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Summit of creativity
February 18, 2016
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Over 1,38,000 visitors, from across South Asia and the world attended Dhaka Art Summit (DAS), the largest non-commercial research-based event for South Asian Art, which was the result of an public-private collaboration between the Samdani Art Foundation, Bangladesh, and the Bangladesh Ministry of Cultural Affairs at the Bangladesh Shilpakala Academy, Dhaka, Bangladesh (Feb. 5 – 8).

DAS was led by Artistic Director and Chief Curator Diana Campbell Betancourt and founded by Nadia and Rajeeb Samdani. Visitors included 2,500 local students and 700 international visitors, including directors and curators from 71 museums and institutions.

They gathered over the weekend at Bangladesh’s National Academy of Fine and Performing Arts in Dhaka to see the work of 300 artists, scholars and speakers (65 per cent Bangladeshi).

Tate Modern, London; Metropolitan Museum of Art, New York; Centre Pompidou, Paris; the Kunsthalle, Zurich; Asia Art Archive, Hong Kong; Rubin Museum, New York and Solomon R Guggenheim Museum, New York, were among the institutions who were involved in the programming of the summit, through guest-curated exhibitions.

“I could not be more thrilled with the breadth and quality of all of the exhibitions and for all the intellectual discourse thriving in the Critical Writing Ensemble, which percolated in formal and informal meetings across the four days of DAS”, said Betancourt.

“We are thrilled to see that the international community has recognised that this is a true research platform for South Asian Art. The response was far greater than we expected, and we are proud to have created a world-class event in our hometown…If you want to know about South Asian Art, this is the place to be”, said the Samdanis.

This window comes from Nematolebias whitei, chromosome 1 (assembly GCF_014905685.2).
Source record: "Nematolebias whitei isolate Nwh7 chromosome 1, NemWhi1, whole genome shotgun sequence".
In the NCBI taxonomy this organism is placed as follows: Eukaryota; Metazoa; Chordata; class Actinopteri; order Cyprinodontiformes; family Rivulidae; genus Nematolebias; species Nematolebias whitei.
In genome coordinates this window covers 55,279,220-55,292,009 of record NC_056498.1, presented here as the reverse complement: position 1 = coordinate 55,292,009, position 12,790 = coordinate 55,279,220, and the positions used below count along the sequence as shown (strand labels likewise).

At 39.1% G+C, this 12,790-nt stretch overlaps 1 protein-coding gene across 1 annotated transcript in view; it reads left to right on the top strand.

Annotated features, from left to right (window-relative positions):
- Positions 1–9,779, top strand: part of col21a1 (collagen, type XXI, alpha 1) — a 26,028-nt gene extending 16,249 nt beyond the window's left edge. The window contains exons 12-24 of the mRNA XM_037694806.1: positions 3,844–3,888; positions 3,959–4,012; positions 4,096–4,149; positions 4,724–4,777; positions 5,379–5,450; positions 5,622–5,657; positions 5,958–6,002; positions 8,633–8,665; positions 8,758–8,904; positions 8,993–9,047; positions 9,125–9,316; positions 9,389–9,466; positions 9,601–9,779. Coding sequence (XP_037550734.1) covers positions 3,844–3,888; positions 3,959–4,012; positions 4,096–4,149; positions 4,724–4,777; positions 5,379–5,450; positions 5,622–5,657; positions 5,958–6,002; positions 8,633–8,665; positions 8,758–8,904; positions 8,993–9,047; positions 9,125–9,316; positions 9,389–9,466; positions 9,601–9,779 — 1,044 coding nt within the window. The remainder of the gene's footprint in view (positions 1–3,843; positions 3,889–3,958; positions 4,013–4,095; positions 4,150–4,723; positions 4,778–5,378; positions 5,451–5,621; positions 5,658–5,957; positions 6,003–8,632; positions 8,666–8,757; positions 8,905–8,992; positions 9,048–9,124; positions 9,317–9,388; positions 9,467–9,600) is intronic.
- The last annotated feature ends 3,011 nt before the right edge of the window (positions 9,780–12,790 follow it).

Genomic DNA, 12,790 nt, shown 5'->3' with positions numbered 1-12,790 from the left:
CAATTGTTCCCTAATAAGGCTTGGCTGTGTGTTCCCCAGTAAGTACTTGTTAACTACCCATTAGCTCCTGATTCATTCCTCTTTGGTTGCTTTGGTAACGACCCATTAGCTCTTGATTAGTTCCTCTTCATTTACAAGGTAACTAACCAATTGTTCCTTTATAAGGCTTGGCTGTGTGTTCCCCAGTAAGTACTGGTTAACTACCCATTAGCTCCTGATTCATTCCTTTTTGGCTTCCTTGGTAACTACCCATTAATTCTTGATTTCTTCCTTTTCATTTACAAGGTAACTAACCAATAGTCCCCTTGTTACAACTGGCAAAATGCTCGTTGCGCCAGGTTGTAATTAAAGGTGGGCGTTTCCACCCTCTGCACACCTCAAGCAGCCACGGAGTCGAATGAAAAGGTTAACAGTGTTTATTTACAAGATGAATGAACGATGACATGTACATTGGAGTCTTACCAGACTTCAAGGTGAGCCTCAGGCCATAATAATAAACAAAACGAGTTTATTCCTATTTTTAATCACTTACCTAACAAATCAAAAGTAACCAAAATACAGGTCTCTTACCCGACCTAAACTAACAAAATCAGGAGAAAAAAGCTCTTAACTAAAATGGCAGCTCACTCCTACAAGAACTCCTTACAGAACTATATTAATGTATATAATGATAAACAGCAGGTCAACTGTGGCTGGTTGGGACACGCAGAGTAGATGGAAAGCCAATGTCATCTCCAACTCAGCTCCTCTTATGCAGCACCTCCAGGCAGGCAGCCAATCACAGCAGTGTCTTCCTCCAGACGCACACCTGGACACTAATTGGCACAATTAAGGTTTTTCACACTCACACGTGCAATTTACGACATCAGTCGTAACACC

“The Bangladesh Cultural Ministry is a proud supporter of the incredible initiative of the Dhaka Art Summit, the world’s largest platform for South Asian art. It is wonderful that this event occurs in Bangladesh and we look forward to getting back to work on the next edition”, Aktari Mamtaz, Secretary, Ministry of Cultural Affairs, Bangladesh, commented.

The biennial event featured a programme of over sixty free events, including exhibitions, art installations, performances, film screenings, workshops and talks. Hundreds of established and emerging artists from across the region and beyond took part, including Lynda Benglis, Simryn Gill, Waqas Khan, Prabhavathi Meppayil, Sandeep Mukherjee, Tino Sehgal and Dayanita Singh.

Also taking part in DAS were seventy-one directors and curators from museums, galleries and art institutions from around the world, including the New Museum and Museum of Modern Art in New York; documenta14, Athens and Kassel; the Art Gallery of New South Wales; the Stedelijk Museum Amsterdam; the Barcelona Museum of Contemporary Art; Ullens Center, Beijing; CSMVS Museum, Mumbai; the V&A and Serpentine Galleries from the UK; the Garage Museum of Contemporary Art, Moscow, and many others, including biennales and festivals from India, Nepal, Sri Lanka, Pakistan and the UK.

The summit provided an important meeting point between South Asia’s art scene and the international art world, serving as a springboard for future collaborations and closer cultural relations.

The winner of the Samdani Art Award - Bangladesh’s premier art award - was also announced. Rasel Chowdhury was selected from a shortlist of thirteen emerging Bangladeshi artists and will take part in an all expense paid, three-month residency at the Delfina Foundation, London.

“I think the judges considered both my physical and mental journey through portraying the works. I travelled on foot covering all railway stations from Kamlapur, Dhaka, to my hometown, Jabalpur, and photographed the changing landscapes, including greenery, barrenness, structural changes and what I watched in my journey”, said Chowdhury.